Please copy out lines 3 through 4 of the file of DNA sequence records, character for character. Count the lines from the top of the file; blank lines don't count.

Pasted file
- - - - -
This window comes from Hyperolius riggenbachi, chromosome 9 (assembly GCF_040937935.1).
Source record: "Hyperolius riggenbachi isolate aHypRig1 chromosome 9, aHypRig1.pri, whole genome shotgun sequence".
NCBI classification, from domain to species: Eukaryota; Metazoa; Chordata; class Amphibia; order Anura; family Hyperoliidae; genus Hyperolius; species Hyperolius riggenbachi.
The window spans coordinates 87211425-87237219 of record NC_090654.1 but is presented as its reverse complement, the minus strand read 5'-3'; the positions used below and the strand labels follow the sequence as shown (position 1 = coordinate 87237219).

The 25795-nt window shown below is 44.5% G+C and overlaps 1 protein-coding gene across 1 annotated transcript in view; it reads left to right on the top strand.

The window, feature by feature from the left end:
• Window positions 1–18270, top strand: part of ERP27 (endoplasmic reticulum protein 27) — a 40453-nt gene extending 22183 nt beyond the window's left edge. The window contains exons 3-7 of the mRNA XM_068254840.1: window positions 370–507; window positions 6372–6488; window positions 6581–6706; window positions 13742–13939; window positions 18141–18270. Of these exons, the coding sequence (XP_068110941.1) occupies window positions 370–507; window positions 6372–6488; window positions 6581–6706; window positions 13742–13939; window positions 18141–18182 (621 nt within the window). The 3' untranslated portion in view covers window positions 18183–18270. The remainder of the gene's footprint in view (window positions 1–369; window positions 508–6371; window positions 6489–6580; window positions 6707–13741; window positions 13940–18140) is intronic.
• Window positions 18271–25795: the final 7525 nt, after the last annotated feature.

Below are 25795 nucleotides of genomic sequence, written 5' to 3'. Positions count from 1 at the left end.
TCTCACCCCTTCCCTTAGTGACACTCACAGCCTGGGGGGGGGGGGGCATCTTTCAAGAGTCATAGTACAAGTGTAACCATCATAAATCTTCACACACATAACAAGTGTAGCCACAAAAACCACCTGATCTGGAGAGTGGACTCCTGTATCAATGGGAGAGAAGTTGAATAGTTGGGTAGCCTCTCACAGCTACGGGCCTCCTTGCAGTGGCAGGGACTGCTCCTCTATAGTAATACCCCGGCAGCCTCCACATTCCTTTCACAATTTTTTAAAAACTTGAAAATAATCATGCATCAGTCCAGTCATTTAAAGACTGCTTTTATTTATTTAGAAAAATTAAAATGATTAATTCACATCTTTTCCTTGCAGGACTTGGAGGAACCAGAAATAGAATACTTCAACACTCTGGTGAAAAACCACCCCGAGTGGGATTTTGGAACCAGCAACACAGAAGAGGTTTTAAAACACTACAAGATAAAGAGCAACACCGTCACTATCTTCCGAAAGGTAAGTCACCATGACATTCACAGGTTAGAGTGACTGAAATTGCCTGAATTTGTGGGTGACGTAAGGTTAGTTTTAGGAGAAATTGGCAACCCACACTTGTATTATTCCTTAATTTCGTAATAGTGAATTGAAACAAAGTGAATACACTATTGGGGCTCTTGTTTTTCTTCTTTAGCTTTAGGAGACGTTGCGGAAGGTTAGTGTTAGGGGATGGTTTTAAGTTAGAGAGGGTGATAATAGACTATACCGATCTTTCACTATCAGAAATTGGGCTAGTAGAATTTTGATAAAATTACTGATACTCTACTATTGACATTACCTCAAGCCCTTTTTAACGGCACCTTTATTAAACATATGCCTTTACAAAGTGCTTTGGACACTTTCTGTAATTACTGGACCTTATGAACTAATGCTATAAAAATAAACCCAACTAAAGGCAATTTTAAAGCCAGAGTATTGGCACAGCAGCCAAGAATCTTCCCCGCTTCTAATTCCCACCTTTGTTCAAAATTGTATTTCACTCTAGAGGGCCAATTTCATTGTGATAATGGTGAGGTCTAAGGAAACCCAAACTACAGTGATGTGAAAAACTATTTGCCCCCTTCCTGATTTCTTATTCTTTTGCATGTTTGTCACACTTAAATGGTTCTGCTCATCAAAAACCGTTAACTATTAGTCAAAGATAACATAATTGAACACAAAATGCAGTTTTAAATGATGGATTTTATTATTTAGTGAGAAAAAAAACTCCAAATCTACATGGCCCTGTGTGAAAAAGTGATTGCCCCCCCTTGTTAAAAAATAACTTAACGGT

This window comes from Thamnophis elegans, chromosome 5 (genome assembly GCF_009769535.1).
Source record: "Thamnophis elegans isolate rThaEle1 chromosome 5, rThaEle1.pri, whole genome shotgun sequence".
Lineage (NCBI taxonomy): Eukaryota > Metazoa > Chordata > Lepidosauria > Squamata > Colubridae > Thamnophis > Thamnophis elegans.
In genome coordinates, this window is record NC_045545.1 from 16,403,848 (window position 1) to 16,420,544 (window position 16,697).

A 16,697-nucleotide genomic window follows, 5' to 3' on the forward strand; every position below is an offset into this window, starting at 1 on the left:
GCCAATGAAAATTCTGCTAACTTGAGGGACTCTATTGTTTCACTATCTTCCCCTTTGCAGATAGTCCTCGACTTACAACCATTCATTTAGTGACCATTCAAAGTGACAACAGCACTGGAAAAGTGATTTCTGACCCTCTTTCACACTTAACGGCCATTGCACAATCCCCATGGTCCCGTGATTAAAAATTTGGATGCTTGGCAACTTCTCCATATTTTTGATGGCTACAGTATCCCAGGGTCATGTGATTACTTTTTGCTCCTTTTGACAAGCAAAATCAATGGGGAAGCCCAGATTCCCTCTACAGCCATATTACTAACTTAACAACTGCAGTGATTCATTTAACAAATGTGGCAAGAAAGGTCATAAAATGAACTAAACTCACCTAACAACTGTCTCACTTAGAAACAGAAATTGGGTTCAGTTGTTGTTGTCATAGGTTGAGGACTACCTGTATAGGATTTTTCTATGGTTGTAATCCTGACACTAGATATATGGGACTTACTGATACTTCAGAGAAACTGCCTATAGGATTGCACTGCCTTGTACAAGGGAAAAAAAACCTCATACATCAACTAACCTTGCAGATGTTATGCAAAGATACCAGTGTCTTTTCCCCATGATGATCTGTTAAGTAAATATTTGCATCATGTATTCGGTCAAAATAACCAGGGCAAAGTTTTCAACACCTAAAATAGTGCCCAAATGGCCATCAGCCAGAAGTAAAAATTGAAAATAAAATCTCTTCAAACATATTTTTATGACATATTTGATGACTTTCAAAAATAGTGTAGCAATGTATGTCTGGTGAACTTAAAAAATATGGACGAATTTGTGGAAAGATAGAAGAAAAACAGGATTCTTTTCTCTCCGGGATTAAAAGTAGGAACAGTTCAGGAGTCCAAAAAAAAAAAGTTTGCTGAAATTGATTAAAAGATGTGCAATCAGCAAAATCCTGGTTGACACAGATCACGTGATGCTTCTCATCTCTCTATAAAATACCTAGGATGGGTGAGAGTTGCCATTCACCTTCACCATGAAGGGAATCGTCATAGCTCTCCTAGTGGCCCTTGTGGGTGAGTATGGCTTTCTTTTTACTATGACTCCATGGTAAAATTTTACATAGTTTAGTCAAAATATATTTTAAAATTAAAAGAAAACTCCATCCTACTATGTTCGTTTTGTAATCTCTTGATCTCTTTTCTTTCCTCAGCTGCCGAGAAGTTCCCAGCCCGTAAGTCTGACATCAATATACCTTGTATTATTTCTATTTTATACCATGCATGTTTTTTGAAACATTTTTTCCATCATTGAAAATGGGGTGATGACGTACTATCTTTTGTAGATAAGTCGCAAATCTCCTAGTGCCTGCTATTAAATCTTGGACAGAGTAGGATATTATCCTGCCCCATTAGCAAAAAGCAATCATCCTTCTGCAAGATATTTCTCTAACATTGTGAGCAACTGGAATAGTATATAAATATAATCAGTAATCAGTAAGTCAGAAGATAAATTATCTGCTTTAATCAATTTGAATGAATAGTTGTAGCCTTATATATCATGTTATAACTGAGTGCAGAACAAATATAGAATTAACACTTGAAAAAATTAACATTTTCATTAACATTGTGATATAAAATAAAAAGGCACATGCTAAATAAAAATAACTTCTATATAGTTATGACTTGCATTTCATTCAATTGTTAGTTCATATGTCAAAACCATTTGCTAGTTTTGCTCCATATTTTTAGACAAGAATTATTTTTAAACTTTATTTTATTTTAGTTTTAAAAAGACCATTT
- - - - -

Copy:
NCBI classification, from domain to species: Eukaryota; Metazoa; Chordata; class Amphibia; order Anura; family Hyperoliidae; genus Hyperolius; species Hyperolius riggenbachi.
The window spans coordinates 87211425-87237219 of record NC_090654.1 but is presented as its reverse complement, the minus strand read 5'-3'; the positions used below and the strand labels follow the sequence as shown (position 1 = coordinate 87237219).